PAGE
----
Predictions are Dangerous

Here’s the Skinny…  

Predictions are Dangerous  

As Yogi Berra famously stated, “It’s tough to make predictions, especially about the future.”

But since there are only three ways to invest successfully, far too many investors underestimate the difficulties and therefore (consciously or subconsciously) choose not to heed Yogi Berra’s wisdom.   

Buy when you shouldHold when you should. Sell when you should. 

Unfortunately, to make matters worse, many experts are all too happy leading investors astray, spouting off predictions as if they were fact, giving interviews, writing articles and publishing books loaded with poisonous advice and dangerous stock market outlooks. In fact, I saw Jim Rogers was back in the news promising the worst crash of our lifetime and his (he’s in his mid-70s). Luckily, Yahoo Finance ran an opposing article on June 13, 2017, titled, “Why Extreme Market Predictions Like Those From Jim Rogers Provide No Value”* along with a list documenting Rogers’ chicken-little string of dangerous and inaccurate predictions:  

2011:  100% Chance of Crisis, Worse Than 2008: Jim Rogers
2012:  Jim Rogers: It’s Going to Get Really “Bad After the Next Election”
2013:  Jim Rogers Warns: “You Better Run for the Hills!”
2014:  Jim Rogers – Sell Everything & Run for Your Lives
2015:  Jim Rogers: “We’re Overdue” for a Stock Market Crash
2016:  $68 TRILLION “BIBLICAL CRASH” Dead Ahead? Jim Rogers Issues DIRE WARNING
2017:  THE BOTTOM LINE: Legendary Investor Jim Rogers Expects the Worst Crash in Our Lifetime  

Jim Rogers seems like a nice-enough fella. He doesn’t strike me as a crook trying to lead people astray. But regardless of his intent, that does not make his predictions any more accurate.


As if that’s not enough, searching for such misleading books on Amazon can be almost comical. Well, only if it wasn’t so devastating to think about all the investors’ wealth, hard-earned dollars, and retirement dreams that have been squandered following so many compelling predictions that turned out dead wrong.


Imagine the financial ramifications from just three classically horrendous predictive books, all written by highly educated and respected authors, who I must imagine completely and wholeheartedly believed they were speaking truth to investors.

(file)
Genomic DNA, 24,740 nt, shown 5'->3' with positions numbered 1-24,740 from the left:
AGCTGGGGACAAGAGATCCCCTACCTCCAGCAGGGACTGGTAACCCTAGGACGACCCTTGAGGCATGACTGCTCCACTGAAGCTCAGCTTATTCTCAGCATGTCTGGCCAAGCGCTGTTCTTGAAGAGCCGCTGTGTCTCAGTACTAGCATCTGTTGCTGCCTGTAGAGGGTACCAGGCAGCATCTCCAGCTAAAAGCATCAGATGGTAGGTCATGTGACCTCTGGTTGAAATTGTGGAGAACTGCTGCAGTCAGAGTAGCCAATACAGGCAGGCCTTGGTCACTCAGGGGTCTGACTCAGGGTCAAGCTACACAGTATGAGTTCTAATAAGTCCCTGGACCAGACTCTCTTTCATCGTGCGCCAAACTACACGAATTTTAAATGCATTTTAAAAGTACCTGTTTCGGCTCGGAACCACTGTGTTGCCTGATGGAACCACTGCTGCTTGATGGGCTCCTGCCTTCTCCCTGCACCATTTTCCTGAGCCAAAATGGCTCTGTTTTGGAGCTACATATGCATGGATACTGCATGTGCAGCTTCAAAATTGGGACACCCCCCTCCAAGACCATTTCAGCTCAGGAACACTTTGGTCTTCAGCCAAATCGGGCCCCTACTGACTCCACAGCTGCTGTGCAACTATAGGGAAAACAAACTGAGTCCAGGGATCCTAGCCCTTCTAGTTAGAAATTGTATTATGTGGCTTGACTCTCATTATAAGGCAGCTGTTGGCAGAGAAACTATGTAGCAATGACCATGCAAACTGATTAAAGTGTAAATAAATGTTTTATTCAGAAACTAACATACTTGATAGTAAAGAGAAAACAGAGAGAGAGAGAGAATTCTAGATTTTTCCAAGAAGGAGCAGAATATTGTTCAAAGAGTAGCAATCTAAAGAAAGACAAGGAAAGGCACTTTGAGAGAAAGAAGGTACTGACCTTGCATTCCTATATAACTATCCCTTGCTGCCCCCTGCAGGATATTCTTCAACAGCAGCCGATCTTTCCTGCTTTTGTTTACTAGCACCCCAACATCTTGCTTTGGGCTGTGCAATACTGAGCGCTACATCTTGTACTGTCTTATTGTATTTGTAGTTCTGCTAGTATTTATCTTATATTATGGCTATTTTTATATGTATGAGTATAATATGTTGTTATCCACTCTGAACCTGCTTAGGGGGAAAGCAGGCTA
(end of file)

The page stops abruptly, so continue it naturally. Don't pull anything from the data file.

Dow 36000

DOW 36,000: The New Strategy for Profiting from the Coming Rise in the Stock Market
by James K. Glassman and Kevin Hassett
Prediction = Bull Market
Reality = Bear Market

A very compelling title, yet in reality with hindsight being 20/20, this book could hardly be more wrong. Ironically, its 1999 copyright was just before the tech bubble burst in year 2000. By 2002 the DOW was trading well below 8,000. It wasn’t until 2006 that the Dow finally reclaimed its 1999 high watermark. In 2017, the Dow closed above 20,000 for the very first time – still 15,000 below Glassman and Hassett’s sky-high prediction 18 years later.

 

Different this time

Dow 30,000 by 2008: Why It’s Different This Time
by Robert Zuccaro, CFA
Prediction = Bull Market
Reality = Bear Market

Again, a promising title for investors looking forward to 2008, as the book was copyrighted five years earlier in 2003. But as we know, reality can strike deep as the financial crisis of 2008 ultimately sent the Dow plummeting below 8,000 again by early 2009. Not until 2013 did the Dow surpass its 2007 highpoint.  Again, it wasn’t until 10 years later, in 2017, that the Dow hit 20,000 – still 10,000 below the anti-crisis prediction 14 years later.

Great Crash ahead

The Great Crash Ahead: Strategies for a World Turned Upside Down
by Harry S. Dent with Rodney Johnson
Prediction = Bear Market
Reality = Bull Market

This somewhat spooky title is meant to strike fear, yet is only one in a string of similarly predictive books Dent has written. The introduction for this book (copyright 2011) states straight up, “The crisis is likely to be at its worst by early 2015, or by early 2016 at the latest, and only after stocks crash to between 3,300 and 5,600 on the Dow by the end of 2014, or 2015 at the latest.” But in real life the Dow ranged from the 15,000s to 18,000s in 2014 and 2015 – again keeping in mind that the Dow subsequently broke through 20,000 in 2017 – 15,000 above Dent’s dire prediction six years later.

So, if even these investment and economic experts can be so very, very wrong – while no doubt believing they were so very, very right – what in the world is the professional financial advisor or astute investor to do? How can one approach the remainder of 2017, and beyond, with any confidence in their individual portfolio selection?

I suggest you push outlooks and predictions aside and concentrate on risk management tools such as formulaic trending to help identify the current environment or status of the market and economy. Use existing data and quantitative reality to assist you in steering your investments, essentially calculating the ongoing odds in favor, or against, equities as we move through time. This way, you can adhere to logical rationale when adjusting your portfolio, based on real time monthly data – rather than rely upon random, often ill-fated, or misguided human emotion.

There is no system, no money manager, no investor, who can gauge the market with 100% accuracy. If anyone ever tells you otherwise, they are lying to you. But there are ways to manage the risk that will always be inherent in the stock market.